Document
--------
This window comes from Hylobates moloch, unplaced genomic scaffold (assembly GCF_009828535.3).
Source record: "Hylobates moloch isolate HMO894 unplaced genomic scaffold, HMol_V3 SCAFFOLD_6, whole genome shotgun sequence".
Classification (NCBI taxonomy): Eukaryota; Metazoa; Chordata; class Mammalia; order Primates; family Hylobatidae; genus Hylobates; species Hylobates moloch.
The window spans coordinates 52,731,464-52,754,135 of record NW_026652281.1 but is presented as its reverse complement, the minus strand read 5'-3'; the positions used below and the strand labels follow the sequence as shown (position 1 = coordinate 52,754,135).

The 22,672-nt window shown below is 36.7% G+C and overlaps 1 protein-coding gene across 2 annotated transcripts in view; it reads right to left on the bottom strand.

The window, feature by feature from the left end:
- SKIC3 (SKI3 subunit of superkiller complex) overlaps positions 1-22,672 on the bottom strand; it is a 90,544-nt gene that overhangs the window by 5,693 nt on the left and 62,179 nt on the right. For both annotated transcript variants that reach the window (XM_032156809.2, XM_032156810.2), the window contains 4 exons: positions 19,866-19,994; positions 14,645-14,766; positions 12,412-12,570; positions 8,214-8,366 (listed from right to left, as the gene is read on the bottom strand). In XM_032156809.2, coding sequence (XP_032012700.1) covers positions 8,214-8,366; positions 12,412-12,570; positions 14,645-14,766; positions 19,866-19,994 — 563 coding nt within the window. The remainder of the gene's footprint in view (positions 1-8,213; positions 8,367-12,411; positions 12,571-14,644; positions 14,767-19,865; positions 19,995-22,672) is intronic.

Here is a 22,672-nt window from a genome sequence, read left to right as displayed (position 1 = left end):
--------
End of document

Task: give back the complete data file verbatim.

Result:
This window comes from Hylobates moloch, unplaced genomic scaffold (assembly GCF_009828535.3).
Source record: "Hylobates moloch isolate HMO894 unplaced genomic scaffold, HMol_V3 SCAFFOLD_6, whole genome shotgun sequence".
Classification (NCBI taxonomy): Eukaryota; Metazoa; Chordata; class Mammalia; order Primates; family Hylobatidae; genus Hylobates; species Hylobates moloch.
The window spans coordinates 52,731,464-52,754,135 of record NW_026652281.1 but is presented as its reverse complement, the minus strand read 5'-3'; the positions used below and the strand labels follow the sequence as shown (position 1 = coordinate 52,754,135).

The 22,672-nt window shown below is 36.7% G+C and overlaps 1 protein-coding gene across 2 annotated transcripts in view; it reads right to left on the bottom strand.

The window, feature by feature from the left end:
- SKIC3 (SKI3 subunit of superkiller complex) overlaps positions 1-22,672 on the bottom strand; it is a 90,544-nt gene that overhangs the window by 5,693 nt on the left and 62,179 nt on the right. For both annotated transcript variants that reach the window (XM_032156809.2, XM_032156810.2), the window contains 4 exons: positions 19,866-19,994; positions 14,645-14,766; positions 12,412-12,570; positions 8,214-8,366 (listed from right to left, as the gene is read on the bottom strand). In XM_032156809.2, coding sequence (XP_032012700.1) covers positions 8,214-8,366; positions 12,412-12,570; positions 14,645-14,766; positions 19,866-19,994 — 563 coding nt within the window. The remainder of the gene's footprint in view (positions 1-8,213; positions 8,367-12,411; positions 12,571-14,644; positions 14,767-19,865; positions 19,995-22,672) is intronic.

Here is a 22,672-nt window from a genome sequence, read left to right as displayed (position 1 = left end):